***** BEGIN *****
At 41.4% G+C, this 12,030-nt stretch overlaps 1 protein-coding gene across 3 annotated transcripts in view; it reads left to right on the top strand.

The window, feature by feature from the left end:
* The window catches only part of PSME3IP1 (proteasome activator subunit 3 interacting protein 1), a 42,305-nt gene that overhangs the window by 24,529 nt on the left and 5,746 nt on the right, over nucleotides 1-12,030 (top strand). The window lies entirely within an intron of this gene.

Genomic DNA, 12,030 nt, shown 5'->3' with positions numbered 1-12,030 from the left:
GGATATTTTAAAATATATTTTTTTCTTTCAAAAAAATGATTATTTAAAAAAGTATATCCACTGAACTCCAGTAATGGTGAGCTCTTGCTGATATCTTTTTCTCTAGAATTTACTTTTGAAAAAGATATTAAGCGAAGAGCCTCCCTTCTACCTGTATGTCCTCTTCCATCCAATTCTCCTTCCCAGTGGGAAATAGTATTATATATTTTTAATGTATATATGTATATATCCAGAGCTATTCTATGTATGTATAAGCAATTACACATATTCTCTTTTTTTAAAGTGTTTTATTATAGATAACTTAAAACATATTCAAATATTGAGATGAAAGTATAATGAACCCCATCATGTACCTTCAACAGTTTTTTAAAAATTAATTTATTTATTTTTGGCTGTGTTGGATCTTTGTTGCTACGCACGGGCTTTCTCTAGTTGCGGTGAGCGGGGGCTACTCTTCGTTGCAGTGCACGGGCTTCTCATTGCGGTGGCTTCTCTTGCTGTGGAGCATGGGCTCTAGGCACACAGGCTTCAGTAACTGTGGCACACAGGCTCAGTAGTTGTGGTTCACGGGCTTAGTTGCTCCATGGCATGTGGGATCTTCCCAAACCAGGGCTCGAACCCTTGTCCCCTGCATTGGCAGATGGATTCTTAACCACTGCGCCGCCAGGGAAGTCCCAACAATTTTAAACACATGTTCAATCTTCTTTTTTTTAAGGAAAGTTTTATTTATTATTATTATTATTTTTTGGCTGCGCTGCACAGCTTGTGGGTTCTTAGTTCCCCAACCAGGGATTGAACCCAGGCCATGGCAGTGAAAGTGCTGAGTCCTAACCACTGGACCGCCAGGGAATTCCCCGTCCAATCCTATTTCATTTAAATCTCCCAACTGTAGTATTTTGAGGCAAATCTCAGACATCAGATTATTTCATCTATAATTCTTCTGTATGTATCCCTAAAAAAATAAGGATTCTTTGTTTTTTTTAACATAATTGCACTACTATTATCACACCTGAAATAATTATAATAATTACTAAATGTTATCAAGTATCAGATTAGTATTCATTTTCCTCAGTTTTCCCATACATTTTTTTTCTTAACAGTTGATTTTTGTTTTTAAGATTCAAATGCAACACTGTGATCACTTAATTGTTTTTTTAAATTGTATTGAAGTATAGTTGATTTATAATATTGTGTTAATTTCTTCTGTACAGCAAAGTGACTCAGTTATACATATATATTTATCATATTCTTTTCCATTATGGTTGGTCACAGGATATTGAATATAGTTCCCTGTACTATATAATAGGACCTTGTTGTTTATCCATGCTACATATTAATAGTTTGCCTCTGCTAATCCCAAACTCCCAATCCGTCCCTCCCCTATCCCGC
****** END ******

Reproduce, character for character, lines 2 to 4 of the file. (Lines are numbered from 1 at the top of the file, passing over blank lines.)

The window, feature by feature from the left end:
* The window catches only part of PSME3IP1 (proteasome activator subunit 3 interacting protein 1), a 42,305-nt gene that overhangs the window by 24,529 nt on the left and 5,746 nt on the right, over nucleotides 1-12,030 (top strand). The window lies entirely within an intron of this gene.

Genomic DNA, 12,030 nt, shown 5'->3' with positions numbered 1-12,030 from the left: